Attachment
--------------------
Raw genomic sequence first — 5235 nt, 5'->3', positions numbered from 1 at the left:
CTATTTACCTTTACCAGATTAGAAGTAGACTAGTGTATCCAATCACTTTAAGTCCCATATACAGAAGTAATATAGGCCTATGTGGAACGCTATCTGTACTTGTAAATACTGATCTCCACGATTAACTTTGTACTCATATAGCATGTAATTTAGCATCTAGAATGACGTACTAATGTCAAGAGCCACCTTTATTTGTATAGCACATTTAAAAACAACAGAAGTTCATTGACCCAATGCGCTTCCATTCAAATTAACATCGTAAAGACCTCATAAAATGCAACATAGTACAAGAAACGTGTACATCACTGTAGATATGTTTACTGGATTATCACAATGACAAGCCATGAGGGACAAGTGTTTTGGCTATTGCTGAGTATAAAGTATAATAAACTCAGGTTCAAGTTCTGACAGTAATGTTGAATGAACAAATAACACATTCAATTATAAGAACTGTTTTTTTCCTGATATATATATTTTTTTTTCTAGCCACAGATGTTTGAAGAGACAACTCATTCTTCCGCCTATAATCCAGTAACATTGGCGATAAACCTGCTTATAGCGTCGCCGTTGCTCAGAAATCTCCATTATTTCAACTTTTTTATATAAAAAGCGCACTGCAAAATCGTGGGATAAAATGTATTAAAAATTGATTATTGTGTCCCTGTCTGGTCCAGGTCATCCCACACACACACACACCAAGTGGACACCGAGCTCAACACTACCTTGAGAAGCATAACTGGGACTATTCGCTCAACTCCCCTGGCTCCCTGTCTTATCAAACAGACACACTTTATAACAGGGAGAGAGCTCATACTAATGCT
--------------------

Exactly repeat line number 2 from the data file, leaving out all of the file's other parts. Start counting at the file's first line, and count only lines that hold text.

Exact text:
CTATTTACCTTTACCAGATTAGAAGTAGACTAGTGTATCCAATCACTTTAAGTCCCATATACAGAAGTAATATAGGCCTATGTGGAACGCTATCTGTACTTGTAAATACTGATCTCCACGATTAACTTTGTACTCATATAGCATGTAATTTAGCATCTAGAATGACGTACTAATGTCAAGAGCCACCTTTATTTGTATAGCACATTTAAAAACAACAGAAGTTCATTGACCCAATGCGCTTCCATTCAAATTAACATCGTAAAGACCTCATAAAATGCAACATAGTACAAGAAACGTGTACATCACTGTAGATATGTTTACTGGATTATCACAATGACAAGCCATGAGGGACAAGTGTTTTGGCTATTGCTGAGTATAAAGTATAATAAACTCAGGTTCAAGTTCTGACAGTAATGTTGAATGAACAAATAACACATTCAATTATAAGAACTGTTTTTTTCCTGATATATATATTTTTTTTTCTAGCCACAGATGTTTGAAGAGACAACTCATTCTTCCGCCTATAATCCAGTAACATTGGCGATAAACCTGCTTATAGCGTCGCCGTTGCTCAGAAATCTCCATTATTTCAACTTTTTTATATAAAAAGCGCACTGCAAAATCGTGGGATAAAATGTATTAAAAATTGATTATTGTGTCCCTGTCTGGTCCAGGTCATCCCACACACACACACACCAAGTGGACACCGAGCTCAACACTACCTTGAGAAGCATAACTGGGACTATTCGCTCAACTCCCCTGGCTCCCTGTCTTATCAAACAGACACACTTTATAACAGGGAGAGAGCTCATACTAATGCT